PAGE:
Thursday, June 21, 2012

Tropical Storm Chris and Gulf of Mexico Blobette: June 21, Update A

Sorry for the radio silence yesterday. I was traveling back to Florida from California and didn’t think anyone wanted to read the twaddle I’d probably write when I got home at 3am. Apparently things go a bit wonky when I try and sneak away. I still can’t believe they think Chris is a Tropical Storm! You know all that glitters is not gold (first known use circa 12th century, first known use pertaining to Tropical Storms circa June 21, 2012). A phrase that applies more commonly to pyrite which is appropriately known as <ahem> fool’s gold, and now methinks it could be applied to a fool’s hurricane (you heard it here first! ;-) ). But before I get into my ‘rant-o-the-day’…

Tropical Storm Chris
He is currently at 42.4N, 42.9W, moving NNE at 14mph. His central pressure is estimated to be 990mb, with estimated maximum sustained winds of 70mph (TS range: 39-73mph), which supposedly makes him almost a hurricane. Water temperatures are even cooler and are now around 19 - 20 deg C (66 – 68 deg F). There is some circulation (vorticity) in the very very lowest level of the troposphere. There is also some vorticity higher up, but it is all connected to that extratropical low pressure area. There are NO (that’s a big ZERO) thunderstorms in this system, with very little rain. Don’t you find that remarkable for something that’s almost as strong as a hurricane? (shhh… don’t tell anyone, but that’s because it is not tropical… shhh).

<start rant-o-the-day>
Earlier today they had upgraded him to a Hurricane… oooh, aaah, the first hurricane of the Atlantic season. Huh. I think not. He hardly had any convection to speak of. Next thing you know, there’ll be hurricanes developing in the Great Lakes! Wouldn’t that be funny?

So… All that glitters is not gold or Fool’s Hurricane:
Here is a visible satellite image of Tropical Storm Chris as he looks now:

You can see the spiral bands (clouds only, not much rain) and what looks like it could be an eye. For comparison, I’ve also attached a satellite image of the “Hurroncane” (courtesy of NOAA) that developed in 1996 over… <drumroll please>… Lake Huron!

Many thanks to my second Cool Chris Contributor of the series, Chris M., for sending me info on the Hurroncane! From these images, they both look like tropical storms, don’t they? The Hurroncane even had a low pressure of 993mb, tropical storm force winds, and enough rain to cause some flooding. Everything about this Hurroncane and its development (other than the location) was similar to today’s ‘Tropical Storm Chris’ and yet <gasp> it wasn’t a named hurricane! Why? Because it wasn’t a hurricane (from the NHC page today: “Tropical Cyclone: A warm-core non-frontal synoptic-scale cyclone, originating over tropical or subtropical waters, with organized deep convection and a closed surface wind circulation about a well-defined center.”).These storms didn’t originate over tropical or subtropical waters. The convection in both these storms is very shallow... even the NHC acknowledge that Chris is shallow (no point hiding it Chris, I know it’s all about the looks, hair, make-up, clothes and accessories dahling ;-)). If you want the gory details on the Hurroncane, they are at the bottom of this page:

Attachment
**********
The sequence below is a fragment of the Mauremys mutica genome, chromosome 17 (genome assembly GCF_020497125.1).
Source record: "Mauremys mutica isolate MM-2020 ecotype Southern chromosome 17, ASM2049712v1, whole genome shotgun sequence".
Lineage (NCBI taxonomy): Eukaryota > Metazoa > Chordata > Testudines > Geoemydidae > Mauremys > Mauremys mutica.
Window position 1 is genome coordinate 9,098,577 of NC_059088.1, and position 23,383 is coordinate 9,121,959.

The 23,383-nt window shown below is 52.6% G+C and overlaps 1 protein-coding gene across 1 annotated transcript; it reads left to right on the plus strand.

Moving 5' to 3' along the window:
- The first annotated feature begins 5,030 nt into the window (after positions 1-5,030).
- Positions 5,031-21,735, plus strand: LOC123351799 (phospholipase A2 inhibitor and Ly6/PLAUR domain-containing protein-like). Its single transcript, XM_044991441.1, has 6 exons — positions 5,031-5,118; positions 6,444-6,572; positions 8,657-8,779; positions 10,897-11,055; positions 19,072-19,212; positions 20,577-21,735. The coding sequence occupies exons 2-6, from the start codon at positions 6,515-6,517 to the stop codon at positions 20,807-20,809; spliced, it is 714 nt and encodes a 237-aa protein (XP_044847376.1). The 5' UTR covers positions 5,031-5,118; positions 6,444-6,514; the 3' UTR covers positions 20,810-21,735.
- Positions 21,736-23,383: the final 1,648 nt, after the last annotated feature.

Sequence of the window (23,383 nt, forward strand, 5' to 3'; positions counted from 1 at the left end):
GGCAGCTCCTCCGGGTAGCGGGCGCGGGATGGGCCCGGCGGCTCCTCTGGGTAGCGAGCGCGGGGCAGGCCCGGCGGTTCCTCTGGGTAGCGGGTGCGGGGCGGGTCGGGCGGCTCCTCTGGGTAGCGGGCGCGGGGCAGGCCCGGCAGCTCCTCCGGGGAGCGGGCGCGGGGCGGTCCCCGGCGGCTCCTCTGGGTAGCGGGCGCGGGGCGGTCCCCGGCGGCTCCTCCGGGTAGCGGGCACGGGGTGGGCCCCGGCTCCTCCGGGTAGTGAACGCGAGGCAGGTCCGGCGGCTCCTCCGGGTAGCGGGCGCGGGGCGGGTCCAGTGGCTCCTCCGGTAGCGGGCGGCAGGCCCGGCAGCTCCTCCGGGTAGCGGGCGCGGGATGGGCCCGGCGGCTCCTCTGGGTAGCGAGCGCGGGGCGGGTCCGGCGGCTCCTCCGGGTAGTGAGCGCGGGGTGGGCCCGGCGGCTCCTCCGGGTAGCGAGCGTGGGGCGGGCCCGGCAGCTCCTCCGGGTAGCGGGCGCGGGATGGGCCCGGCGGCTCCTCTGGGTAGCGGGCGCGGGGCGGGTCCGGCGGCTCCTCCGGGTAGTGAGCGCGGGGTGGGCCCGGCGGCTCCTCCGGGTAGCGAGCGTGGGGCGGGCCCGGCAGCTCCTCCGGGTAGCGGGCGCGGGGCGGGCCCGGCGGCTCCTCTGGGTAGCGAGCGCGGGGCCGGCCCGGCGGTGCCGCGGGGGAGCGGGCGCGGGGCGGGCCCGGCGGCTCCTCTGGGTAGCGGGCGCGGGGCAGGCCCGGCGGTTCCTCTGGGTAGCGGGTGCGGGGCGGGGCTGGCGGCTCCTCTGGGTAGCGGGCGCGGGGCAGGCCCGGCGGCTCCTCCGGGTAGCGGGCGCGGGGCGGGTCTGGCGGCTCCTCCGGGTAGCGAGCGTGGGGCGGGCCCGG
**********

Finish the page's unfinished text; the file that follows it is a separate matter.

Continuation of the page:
‘Tis too late now to change this, but this storm shouldn’t be named and it shouldn’t be in the archives! What an imposter! <end rant-o-the-day>

That’s all on T.S. Chris for now (oh, other than a quick clarification to my last update: strictly speaking, the Tropics are between 23.5 N and 23.5 S, and the subtropics are between 30N and 30S. J I’ll get into that some other time. However I may (may) complain less about Tropical Storms that develop between 30 N and 30 S).

Gulf of Mexico Blobette
Hmm… at the moment it is a little tricky to figure out whether this will develop into a Tropical Storm or just remain in a blobette as it moves northwardish across the Gulf over the next few days. (If you are just joining me, Blobettes are a mass of clouds and thunderstorms that may develop into something with a name. Usually a she-name. Blobs are the same but develop into he-name storms. Usually.)

The NHC have given this a 70% chance of developing into a named tropical storm over the next 48 hours. This is a very possible scenario. There is a little bit of circulation in the lower half of the troposphere. Nothing that looks like a tropical system yet, just an area of low pressure, but I wouldn’t be too surprised to see it develop further. It is producing a lot of rain because the water temperature is 27-28 deg C, with water warmer than 26.5 deg C in the upper 100m. I will have a proper look tomorrow, but I can tell you now that the computer models are all over the place – some have it developing, others not. Some have it going into Texas, others into Louisiana, and yet others into Florida. We all agree that the next name would be Debby. J

That’s it for now. More tomorrow! Let me know if you have any questions. If ‘42’ doesn’t work, ’ll make up something as an answer for ya. ;-)

Tally ho!

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DISCLAIMER: These remarks are just what I think/see regarding tropical storms - not the opinion of any organization I represent. If you are making an evacuation decision, please heed your local emergency management and the National Hurricane Center's official forecast and the National Weather Service announcements. This is not an official forecast. If I "run away, run away" (Monty Python), I'll let you know.

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